Premiums And Cost Sharing Across Health Insurance Marketplaces

A report published by the Robert Wood Johnson Foundation (RWJF), titled Looking Beyond Technical Glitches: A Preliminary Analysis of Premiums and Cost Sharing in the New Health Insurance Marketplaces, examined premiums, deductibles, copayments and coinsurance amounts for primary care physicians (PCPs) and specialist visits. RWJF announced that this is the first of a series of reports it intends to publish on the health insurance plans that are offered in all state marketplaces, including the District of Columbia.

Background. As its benchmark for the report, RWJF chose the second-lowest cost silver plan (SLCSP) in an individual’s rating area to determine the amount of an individual’s premium tax credit. Under the Patient Protection and Affordable Care Act (ACA), federal subsidies in the form of tax credits could be used to offset premium costs for persons with incomes up to 400 percent of the federal poverty level (FPL). The report used premium information for a hypothetical 27-year old individual, based on data published by the Centers for Medicare and Medicaid Services (CMS) for plans offered by federally facilitated exchanges and state based exchanges. The states included in the report were California, Colorado, Connecticut, Kentucky, Massachusetts, Mississippi, Montana, New Hampshire, New York, Nevada, Rhode Island, Vermont, and Washington.

Results of analysis. The report found that SLCSP premiums and deductibles varied widely between the 15 states. For an SLCSP, the highest premium was $439 (New York), the lowest premium was $127 (Minnesota), and the average premium between the states was $266. In addition, deductibles were either integrated or separated. An integrated deductible meant medical and prescription drug expenses were counted towards a single deductible, whereas, separate deductibles meant medical service expenses were counted towards one deductible amount, and prescription drug expenses were counted towards another. The report found that the highest integrated deductible was $4,061 (Minnesota), the lowest was $2,000 (Massachusetts), and the average was $2,763. For separate deductibles, the average medical deductible was $2,770 and the average prescription drug deductible was $933.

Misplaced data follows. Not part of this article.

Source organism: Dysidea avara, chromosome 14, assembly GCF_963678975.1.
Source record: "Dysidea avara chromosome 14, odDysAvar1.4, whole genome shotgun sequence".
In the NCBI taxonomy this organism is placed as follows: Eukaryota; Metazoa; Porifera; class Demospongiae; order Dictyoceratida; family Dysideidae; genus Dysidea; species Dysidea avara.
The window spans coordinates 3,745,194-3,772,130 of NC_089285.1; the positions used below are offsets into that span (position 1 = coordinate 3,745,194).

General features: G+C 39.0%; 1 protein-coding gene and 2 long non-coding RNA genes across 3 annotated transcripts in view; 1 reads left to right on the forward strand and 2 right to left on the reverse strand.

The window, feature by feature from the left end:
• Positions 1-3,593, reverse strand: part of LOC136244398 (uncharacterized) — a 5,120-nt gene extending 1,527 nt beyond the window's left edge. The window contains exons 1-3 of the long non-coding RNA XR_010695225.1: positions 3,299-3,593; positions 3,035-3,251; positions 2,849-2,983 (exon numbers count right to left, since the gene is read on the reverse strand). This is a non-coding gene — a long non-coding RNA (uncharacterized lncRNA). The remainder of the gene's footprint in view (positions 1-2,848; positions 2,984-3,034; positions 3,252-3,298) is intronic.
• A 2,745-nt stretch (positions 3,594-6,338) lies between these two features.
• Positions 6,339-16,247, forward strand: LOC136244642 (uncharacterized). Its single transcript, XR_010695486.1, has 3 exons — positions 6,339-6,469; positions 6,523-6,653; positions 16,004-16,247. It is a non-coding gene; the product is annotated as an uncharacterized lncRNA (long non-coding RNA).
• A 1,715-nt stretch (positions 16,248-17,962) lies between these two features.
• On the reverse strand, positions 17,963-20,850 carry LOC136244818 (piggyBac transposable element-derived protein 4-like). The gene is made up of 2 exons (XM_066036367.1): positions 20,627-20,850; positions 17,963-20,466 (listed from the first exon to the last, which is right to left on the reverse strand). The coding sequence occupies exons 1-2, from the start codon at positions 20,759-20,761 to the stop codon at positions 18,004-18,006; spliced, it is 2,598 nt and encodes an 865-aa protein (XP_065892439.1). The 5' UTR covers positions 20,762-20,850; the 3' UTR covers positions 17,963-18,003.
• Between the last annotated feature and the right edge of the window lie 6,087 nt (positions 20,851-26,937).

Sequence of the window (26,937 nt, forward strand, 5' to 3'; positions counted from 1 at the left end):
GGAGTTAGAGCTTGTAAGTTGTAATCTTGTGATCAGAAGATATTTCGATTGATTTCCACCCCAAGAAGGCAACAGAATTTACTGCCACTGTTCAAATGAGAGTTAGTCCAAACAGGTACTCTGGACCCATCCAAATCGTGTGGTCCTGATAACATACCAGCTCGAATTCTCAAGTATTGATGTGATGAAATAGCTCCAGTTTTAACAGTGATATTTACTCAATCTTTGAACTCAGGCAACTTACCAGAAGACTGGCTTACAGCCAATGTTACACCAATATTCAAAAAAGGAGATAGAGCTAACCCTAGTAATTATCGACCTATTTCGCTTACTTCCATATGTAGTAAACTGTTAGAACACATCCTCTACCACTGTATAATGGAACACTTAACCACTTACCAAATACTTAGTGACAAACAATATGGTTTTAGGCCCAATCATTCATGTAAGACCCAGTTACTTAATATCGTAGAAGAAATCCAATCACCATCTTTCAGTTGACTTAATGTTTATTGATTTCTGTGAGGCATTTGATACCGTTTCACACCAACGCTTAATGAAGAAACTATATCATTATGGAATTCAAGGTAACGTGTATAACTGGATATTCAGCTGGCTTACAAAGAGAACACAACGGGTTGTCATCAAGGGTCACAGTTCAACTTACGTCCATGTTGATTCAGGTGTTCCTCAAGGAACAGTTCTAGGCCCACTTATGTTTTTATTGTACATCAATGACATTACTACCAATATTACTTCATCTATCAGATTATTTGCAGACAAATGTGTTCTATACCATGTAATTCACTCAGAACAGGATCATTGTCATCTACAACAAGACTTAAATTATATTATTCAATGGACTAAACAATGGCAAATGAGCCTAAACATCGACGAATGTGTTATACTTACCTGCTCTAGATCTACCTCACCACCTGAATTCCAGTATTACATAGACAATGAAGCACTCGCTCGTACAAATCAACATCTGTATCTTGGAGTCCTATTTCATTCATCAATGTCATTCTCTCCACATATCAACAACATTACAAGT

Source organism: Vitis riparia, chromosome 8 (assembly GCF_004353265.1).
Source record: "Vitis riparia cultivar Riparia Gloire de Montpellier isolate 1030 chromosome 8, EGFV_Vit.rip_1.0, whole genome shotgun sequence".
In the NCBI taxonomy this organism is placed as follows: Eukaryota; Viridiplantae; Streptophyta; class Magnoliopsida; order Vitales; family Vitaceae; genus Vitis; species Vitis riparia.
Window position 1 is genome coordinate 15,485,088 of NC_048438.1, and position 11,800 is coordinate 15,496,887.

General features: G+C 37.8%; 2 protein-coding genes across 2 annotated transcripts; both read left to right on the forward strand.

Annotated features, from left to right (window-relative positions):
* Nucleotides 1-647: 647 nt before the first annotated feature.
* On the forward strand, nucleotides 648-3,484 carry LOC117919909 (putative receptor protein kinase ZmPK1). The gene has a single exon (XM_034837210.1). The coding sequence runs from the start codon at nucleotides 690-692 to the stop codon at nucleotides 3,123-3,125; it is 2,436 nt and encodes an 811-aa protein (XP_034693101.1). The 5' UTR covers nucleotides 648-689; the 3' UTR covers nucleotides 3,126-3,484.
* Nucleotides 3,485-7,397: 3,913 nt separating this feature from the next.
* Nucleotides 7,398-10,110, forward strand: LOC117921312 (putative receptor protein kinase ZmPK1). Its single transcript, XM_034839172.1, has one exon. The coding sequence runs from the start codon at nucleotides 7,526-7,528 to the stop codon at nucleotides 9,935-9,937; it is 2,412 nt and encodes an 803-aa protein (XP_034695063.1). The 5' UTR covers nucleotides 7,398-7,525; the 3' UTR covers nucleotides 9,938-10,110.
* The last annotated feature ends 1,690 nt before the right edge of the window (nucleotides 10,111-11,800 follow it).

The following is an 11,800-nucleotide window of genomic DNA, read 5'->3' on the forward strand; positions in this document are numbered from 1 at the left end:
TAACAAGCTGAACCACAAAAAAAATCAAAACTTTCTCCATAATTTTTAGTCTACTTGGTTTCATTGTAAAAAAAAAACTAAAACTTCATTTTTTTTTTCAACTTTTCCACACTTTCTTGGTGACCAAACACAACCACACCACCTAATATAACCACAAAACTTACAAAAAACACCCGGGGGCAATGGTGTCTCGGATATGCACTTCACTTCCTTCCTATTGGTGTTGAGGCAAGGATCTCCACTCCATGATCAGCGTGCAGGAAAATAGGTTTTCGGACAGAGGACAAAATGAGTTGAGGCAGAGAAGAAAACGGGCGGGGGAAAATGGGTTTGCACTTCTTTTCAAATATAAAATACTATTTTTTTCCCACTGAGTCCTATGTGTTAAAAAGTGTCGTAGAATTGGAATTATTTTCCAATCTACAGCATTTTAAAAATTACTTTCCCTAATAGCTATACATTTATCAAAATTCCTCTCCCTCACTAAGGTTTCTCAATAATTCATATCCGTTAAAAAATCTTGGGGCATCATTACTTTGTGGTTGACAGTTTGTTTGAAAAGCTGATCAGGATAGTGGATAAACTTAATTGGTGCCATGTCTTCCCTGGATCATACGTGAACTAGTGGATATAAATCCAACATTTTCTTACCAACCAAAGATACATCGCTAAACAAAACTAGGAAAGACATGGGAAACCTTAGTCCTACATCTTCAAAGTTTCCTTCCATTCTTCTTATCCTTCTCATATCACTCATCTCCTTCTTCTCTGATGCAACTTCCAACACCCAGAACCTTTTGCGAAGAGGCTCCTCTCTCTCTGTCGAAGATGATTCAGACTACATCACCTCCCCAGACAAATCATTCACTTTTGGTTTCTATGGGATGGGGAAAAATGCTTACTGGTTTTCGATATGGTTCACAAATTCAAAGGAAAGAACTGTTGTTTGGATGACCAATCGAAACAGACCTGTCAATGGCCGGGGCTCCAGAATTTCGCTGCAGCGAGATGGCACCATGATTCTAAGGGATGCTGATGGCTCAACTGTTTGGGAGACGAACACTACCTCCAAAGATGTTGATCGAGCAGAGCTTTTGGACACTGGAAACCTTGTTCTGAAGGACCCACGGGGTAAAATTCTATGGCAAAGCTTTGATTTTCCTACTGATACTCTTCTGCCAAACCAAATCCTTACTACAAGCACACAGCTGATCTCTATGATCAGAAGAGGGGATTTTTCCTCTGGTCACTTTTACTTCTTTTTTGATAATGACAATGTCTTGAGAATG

The report also examined cost share amounts and found that copayments for a PCP visit ranged from $0 to $45, with an average of $30; and coinsurance ranged from 0 percent to 40 percent with an average of 15 percent. Copayments for specialist visits ranged from $0 to $80 with an average of $47. The report noted that some carriers took different approaches when it came to cost sharing for physician visits. Further, individuals with incomes up to 250 percent of the FPL may receive cost sharing reductions (CSR), to lower their out-of-pocket expenses. The report noted for individuals with lower incomes, the CSRs may significantly lower cost sharing amounts by increasing the plan’s actuarial value; however, the cost sharing amounts given in this report are not representative of the actual amount an eligible individual may pay after CSRs are applied. Finally, the report emphasized that premiums alone do not represent total out-of-pocket expenses an individual may have to pay when purchasing insurance coverage.

For more information, visit http://www.rwjf.org